39. Tim Macdonald says:

    Jeff great post! What if you have problems with fiber, but eat hi protein/fat?

  40. My flora has also been nice and healthy from my GI panels but I haven’t had a panel since starting full ketogenesis. However, couldn’t you just eat low carb but consume fermented foods + prebiotic/probiotic supplement?

  41. Dan says:

    I have been eating very low to zero carb for 1.5 years because I suffered from ulcerative colitis before that. Avoiding carbs, fiber and FODMAPs like they’re poison is what keeps me and my gut healthy now. And I’m not the only one. If you think not eating fiber will increase IBD risk, you better think again. Long and hard.
    As for BMI, my weight has always been perfect no matter how much or little carbs I consume.

    1. Jeff Leach says:

      Not fiber didn’t cause your UC – in the same way gluten doesn’t cause celiac disease. Both are environmental triggers.

  42. kikor3x says:

    I’d just like to add: Though I’m very curious myself about the burgeoning scientific understandings of gut flora, you may want to consider pointing out factors having to do with pH change. This is one of the number one reasons it’s hard to take “alternative” practitioners seriously, despite their good intentions: That is to say that we have such great control over our bodily pH. We don’t (unless you were to, say, eat a box of baking soda or something), and the body regulates this very well, as a drop or gain of tenths of magnitude simply would result in coma and death.

    Another point I’m somewhat hazy on is the usefulness of fermented foods, outside of their obvious better digestibility through the hard work of the biological critters (probiotics) who so nicely break them down for us. I think through normal digestion, the “end product,” i.e. what ends up in the colon, may be devoid of many of these critters, simply due to the power of acids of the stomach. If anything, the mass that remains may be eaten by whatever’s in the colon, but it seems that introduction through ingestion of fermented foods seems unlikely. I think that’s why once you lose the bugs, it’s very difficult to really get them back; wonder if enteric-coated probiotics perhaps help to this “end?” I think this may be a testament to the efficacy of the somewhat nasty but supposedly helpful operational procedure where someone with ostensibly healthy gut flora has their feces surgically implanted into the colon of someone who has bowel issues.

    Anyway, a novella; but something to think on!

  43. Heather says:

    I would love to see a chart plotting fructose intake with BMI.

  44. Randy says:

    low carbers may not have a microbiota shortage per se, they may just need less of the kind that we consider to be beneficial. check out the work of weston price

  45. Gail says:

    This is all interesting reading. Regarding gas – Since cutting out most dairy (and all cow’s milk), I have noticed a significant reduction in gas – has anyone else found this?

    1. Susan says:

      Lactose intolerance??

        1. Susan says:

          I was wondering if Gail was lactose intolerant. If she is, dairy products would cause gas. Stopping consuming dairy would relieve it.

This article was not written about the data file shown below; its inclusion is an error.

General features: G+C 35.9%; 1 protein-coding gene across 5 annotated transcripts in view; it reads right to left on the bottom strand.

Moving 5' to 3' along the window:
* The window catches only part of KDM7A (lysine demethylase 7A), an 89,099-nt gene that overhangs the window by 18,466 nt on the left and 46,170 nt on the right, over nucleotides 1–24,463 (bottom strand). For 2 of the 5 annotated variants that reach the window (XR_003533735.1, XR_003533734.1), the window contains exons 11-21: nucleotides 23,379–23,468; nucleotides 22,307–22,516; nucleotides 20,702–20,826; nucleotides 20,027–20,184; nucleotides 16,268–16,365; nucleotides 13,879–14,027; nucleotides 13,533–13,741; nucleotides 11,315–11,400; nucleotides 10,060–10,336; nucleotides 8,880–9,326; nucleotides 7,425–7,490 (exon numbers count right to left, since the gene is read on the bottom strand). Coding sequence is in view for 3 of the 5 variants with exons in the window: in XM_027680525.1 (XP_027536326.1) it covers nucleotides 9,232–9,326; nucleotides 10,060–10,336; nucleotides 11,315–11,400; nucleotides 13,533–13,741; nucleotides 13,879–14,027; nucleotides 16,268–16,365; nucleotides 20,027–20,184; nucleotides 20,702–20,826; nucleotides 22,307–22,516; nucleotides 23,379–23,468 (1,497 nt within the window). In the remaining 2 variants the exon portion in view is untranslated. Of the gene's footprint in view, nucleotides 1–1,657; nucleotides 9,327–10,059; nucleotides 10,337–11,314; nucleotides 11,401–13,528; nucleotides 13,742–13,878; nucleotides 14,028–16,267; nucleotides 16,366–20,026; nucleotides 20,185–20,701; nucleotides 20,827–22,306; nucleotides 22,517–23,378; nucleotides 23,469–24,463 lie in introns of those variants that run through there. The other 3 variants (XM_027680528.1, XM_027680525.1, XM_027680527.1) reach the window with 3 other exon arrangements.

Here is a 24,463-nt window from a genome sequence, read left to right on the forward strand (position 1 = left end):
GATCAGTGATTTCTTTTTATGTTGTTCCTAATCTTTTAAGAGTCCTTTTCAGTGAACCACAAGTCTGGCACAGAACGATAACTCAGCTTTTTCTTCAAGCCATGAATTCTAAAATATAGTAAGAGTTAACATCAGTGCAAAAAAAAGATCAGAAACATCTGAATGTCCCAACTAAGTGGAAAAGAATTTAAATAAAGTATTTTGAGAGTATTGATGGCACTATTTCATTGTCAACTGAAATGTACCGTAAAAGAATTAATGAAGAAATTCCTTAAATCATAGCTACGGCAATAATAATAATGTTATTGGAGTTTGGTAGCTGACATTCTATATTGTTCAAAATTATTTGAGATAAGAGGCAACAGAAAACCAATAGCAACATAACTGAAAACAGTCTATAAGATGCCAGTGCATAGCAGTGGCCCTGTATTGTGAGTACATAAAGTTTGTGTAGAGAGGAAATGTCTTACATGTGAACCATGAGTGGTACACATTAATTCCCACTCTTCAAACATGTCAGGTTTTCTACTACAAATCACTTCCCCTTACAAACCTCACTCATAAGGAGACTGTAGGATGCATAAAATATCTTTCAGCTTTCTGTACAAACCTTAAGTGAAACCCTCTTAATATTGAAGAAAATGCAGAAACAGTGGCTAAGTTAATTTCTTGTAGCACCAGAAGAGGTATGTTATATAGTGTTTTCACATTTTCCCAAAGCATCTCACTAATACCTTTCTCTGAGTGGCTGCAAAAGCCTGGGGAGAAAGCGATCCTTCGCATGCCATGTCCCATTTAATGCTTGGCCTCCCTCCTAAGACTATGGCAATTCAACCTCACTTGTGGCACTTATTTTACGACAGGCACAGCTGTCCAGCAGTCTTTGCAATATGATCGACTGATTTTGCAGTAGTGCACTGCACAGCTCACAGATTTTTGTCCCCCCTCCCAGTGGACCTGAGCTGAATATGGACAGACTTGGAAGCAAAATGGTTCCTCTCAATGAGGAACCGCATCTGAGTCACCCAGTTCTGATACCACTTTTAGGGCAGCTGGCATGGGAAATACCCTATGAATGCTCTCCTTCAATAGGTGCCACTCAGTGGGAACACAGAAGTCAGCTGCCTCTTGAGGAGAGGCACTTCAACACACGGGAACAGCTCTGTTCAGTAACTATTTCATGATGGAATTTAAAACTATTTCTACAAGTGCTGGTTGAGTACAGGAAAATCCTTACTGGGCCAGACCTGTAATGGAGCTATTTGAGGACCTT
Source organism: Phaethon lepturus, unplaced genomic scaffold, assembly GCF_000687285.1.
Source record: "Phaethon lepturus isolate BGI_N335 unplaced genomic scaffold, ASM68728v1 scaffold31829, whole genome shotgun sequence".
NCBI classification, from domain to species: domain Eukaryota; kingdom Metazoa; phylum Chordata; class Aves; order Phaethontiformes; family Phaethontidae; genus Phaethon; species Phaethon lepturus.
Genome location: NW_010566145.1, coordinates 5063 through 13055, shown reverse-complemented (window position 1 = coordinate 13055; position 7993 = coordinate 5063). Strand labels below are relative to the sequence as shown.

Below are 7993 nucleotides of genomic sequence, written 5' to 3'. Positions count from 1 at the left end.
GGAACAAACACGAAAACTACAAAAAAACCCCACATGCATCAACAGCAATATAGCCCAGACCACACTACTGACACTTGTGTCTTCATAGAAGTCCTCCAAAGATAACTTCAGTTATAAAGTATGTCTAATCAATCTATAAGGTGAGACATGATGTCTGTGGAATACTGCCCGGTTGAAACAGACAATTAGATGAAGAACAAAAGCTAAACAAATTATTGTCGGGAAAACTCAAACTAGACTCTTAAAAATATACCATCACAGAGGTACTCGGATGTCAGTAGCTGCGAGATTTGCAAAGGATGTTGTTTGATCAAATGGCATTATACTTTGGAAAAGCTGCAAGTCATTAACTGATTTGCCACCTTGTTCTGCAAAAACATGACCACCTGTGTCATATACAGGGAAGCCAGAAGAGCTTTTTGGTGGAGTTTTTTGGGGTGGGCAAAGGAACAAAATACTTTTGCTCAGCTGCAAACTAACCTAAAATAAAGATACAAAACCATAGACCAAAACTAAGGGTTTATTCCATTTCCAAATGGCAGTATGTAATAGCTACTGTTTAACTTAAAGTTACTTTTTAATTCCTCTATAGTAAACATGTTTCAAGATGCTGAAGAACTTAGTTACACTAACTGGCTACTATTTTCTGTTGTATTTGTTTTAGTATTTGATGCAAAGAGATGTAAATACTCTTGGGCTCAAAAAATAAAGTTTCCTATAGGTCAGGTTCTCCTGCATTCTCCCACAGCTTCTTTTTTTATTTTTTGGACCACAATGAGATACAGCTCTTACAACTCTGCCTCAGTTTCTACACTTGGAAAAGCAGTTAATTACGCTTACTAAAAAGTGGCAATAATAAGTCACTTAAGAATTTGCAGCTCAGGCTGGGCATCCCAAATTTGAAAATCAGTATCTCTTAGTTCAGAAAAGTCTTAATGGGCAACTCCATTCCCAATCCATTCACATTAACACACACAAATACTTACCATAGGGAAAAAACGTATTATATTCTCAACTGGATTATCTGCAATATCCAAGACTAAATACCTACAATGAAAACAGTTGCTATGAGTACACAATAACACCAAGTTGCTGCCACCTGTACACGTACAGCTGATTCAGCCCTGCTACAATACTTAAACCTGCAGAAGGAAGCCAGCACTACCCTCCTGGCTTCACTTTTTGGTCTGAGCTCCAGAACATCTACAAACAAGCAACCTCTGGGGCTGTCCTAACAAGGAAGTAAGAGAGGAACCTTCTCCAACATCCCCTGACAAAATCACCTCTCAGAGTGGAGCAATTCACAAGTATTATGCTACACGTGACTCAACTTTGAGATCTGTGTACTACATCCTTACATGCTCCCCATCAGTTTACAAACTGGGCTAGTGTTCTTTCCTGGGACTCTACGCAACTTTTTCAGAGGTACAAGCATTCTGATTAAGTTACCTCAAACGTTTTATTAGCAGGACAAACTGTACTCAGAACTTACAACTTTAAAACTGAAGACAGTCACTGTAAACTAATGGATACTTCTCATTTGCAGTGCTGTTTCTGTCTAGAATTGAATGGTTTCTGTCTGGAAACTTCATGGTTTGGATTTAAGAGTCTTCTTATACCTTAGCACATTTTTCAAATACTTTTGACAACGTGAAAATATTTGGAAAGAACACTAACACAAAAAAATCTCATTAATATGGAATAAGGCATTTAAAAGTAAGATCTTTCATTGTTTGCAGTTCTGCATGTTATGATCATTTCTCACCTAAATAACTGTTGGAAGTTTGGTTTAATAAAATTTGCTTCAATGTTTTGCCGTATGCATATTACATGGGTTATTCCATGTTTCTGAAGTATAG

2. Chris Saunders says:

      I had almost no gas before adding Resistant Starch, (Mostly Bob’s Red Mill potatoe starch) The first week gas and bloating was signifigant. Now it’s much less, but sill a lot more than before. The other thing I’ve noticed is my stool have been pinkie diameter or less since adding the RS. Has anyone else noticed that?

  46. A. Lynn Dolson, MD says:

    Hi Jeff,
    I am venturing into the realm of shifting the microbiome with a few of my patients. I found a few “weed and feed” protocols that are quite different. The basic concept is to “weed” between meals (antimicrobrial with Interphase – a mixture of enzymes (Klaire Laboratory), that breaks down biofilm, alternating with “feed” with a meal, with prebiotics and probiotics. One protocol calls for daily 1 or 2 doses of each, in ever increasing doses, and another for weeding on the weekend and feeding during the week. I would love to hear any thoughts that you have, particularly about the timing. How long after things are stirred up would be optimal to introduce the solution (and hopefully repopulation tools)? What aspects would be necessary to make this successful?
    Thank you!
    A. Lynn

    1. Jeff Leach says:

      good Q. not sure anyone knows. so you are charting some new territory. only way 2 know what’s going on would be to do longitudinal sampling of the gut microbiota throughout your intervention.

    2. I am very interested in what you are doing. Do you have a website link? Thanks!

  47. Chaya says:

    Hi Jeff,
    Really fascinating stuff.
    Can Canadians participate in the gut project?
    Also, can you tell us your recommended daily amount of carbs and examples of the best ones? And would berries, other fruit, and veggies count?

    1. Jeff Leach says:

      Not accepting international participants at the moment. As for recommended daily intake of carbs – no idea. Just do what you think makes sense for you. At the end of the day, just eat more natural, human food.

  48. G. says:

    If one is eating a sensibly laid out ketogenic diet high fibre is naturally a part of it as you end up eating a TON of greens. As the carbs present are bound in fibre they won’t knock you out of a ketogenic state. Great blog but honestly seems like a lot of guess work on this one.

    1. Jeff Leach says:

      Yes, we don’t a whole lot at this point. The post was just to point out some interesting things worth considering. However, mounting evidence is revealing that we have “unwilded” our bodies in the modern world and in doing so, reduced the diversity of gut bacteria. The rules of ecology 101 suggest that a reduction in diversity in any ecosystem is problematic.

  49. capen76 says: